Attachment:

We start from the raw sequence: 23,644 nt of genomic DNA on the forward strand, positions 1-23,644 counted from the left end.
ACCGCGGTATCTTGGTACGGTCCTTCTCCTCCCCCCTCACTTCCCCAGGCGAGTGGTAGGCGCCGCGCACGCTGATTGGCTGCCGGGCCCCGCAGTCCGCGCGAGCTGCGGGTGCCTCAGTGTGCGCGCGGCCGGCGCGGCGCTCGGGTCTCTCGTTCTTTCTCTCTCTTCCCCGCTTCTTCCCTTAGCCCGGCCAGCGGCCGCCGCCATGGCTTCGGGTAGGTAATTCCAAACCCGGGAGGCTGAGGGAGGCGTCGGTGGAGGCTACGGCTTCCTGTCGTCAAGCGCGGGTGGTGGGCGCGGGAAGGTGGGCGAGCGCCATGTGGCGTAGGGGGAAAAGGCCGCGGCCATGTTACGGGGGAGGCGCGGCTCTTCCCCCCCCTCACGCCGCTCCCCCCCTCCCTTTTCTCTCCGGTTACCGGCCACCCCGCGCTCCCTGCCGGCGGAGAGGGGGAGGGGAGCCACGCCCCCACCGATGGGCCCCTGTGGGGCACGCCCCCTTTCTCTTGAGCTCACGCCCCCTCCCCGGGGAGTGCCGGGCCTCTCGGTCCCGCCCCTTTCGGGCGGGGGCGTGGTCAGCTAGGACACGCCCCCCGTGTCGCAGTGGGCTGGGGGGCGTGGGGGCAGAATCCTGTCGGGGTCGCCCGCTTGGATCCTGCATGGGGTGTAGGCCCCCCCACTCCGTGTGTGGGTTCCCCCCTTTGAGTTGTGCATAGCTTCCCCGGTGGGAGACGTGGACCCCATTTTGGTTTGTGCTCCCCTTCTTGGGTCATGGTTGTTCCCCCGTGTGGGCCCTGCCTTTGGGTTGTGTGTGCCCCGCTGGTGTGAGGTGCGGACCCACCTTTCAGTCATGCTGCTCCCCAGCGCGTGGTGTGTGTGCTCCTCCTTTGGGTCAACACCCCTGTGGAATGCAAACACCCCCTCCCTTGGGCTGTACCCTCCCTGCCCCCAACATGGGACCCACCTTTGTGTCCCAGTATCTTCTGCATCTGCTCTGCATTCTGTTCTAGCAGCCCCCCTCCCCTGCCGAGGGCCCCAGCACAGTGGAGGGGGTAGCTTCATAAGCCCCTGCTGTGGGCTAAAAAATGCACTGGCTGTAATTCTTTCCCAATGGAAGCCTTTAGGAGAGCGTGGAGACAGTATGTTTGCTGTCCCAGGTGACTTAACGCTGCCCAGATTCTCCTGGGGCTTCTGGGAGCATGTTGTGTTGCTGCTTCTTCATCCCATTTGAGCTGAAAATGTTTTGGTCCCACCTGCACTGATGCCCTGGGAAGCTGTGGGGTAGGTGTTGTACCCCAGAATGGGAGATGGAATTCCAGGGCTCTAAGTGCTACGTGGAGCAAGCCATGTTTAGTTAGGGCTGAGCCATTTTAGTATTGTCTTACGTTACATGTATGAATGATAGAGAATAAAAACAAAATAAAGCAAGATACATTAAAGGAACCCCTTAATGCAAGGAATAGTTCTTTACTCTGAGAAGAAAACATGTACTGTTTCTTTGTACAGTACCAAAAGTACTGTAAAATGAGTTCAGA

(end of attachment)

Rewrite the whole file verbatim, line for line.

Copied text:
We start from the raw sequence: 23,644 nt of genomic DNA on the forward strand, positions 1-23,644 counted from the left end.
ACCGCGGTATCTTGGTACGGTCCTTCTCCTCCCCCCTCACTTCCCCAGGCGAGTGGTAGGCGCCGCGCACGCTGATTGGCTGCCGGGCCCCGCAGTCCGCGCGAGCTGCGGGTGCCTCAGTGTGCGCGCGGCCGGCGCGGCGCTCGGGTCTCTCGTTCTTTCTCTCTCTTCCCCGCTTCTTCCCTTAGCCCGGCCAGCGGCCGCCGCCATGGCTTCGGGTAGGTAATTCCAAACCCGGGAGGCTGAGGGAGGCGTCGGTGGAGGCTACGGCTTCCTGTCGTCAAGCGCGGGTGGTGGGCGCGGGAAGGTGGGCGAGCGCCATGTGGCGTAGGGGGAAAAGGCCGCGGCCATGTTACGGGGGAGGCGCGGCTCTTCCCCCCCCTCACGCCGCTCCCCCCCTCCCTTTTCTCTCCGGTTACCGGCCACCCCGCGCTCCCTGCCGGCGGAGAGGGGGAGGGGAGCCACGCCCCCACCGATGGGCCCCTGTGGGGCACGCCCCCTTTCTCTTGAGCTCACGCCCCCTCCCCGGGGAGTGCCGGGCCTCTCGGTCCCGCCCCTTTCGGGCGGGGGCGTGGTCAGCTAGGACACGCCCCCCGTGTCGCAGTGGGCTGGGGGGCGTGGGGGCAGAATCCTGTCGGGGTCGCCCGCTTGGATCCTGCATGGGGTGTAGGCCCCCCCACTCCGTGTGTGGGTTCCCCCCTTTGAGTTGTGCATAGCTTCCCCGGTGGGAGACGTGGACCCCATTTTGGTTTGTGCTCCCCTTCTTGGGTCATGGTTGTTCCCCCGTGTGGGCCCTGCCTTTGGGTTGTGTGTGCCCCGCTGGTGTGAGGTGCGGACCCACCTTTCAGTCATGCTGCTCCCCAGCGCGTGGTGTGTGTGCTCCTCCTTTGGGTCAACACCCCTGTGGAATGCAAACACCCCCTCCCTTGGGCTGTACCCTCCCTGCCCCCAACATGGGACCCACCTTTGTGTCCCAGTATCTTCTGCATCTGCTCTGCATTCTGTTCTAGCAGCCCCCCTCCCCTGCCGAGGGCCCCAGCACAGTGGAGGGGGTAGCTTCATAAGCCCCTGCTGTGGGCTAAAAAATGCACTGGCTGTAATTCTTTCCCAATGGAAGCCTTTAGGAGAGCGTGGAGACAGTATGTTTGCTGTCCCAGGTGACTTAACGCTGCCCAGATTCTCCTGGGGCTTCTGGGAGCATGTTGTGTTGCTGCTTCTTCATCCCATTTGAGCTGAAAATGTTTTGGTCCCACCTGCACTGATGCCCTGGGAAGCTGTGGGGTAGGTGTTGTACCCCAGAATGGGAGATGGAATTCCAGGGCTCTAAGTGCTACGTGGAGCAAGCCATGTTTAGTTAGGGCTGAGCCATTTTAGTATTGTCTTACGTTACATGTATGAATGATAGAGAATAAAAACAAAATAAAGCAAGATACATTAAAGGAACCCCTTAATGCAAGGAATAGTTCTTTACTCTGAGAAGAAAACATGTACTGTTTCTTTGTACAGTACCAAAAGTACTGTAAAATGAGTTCAGA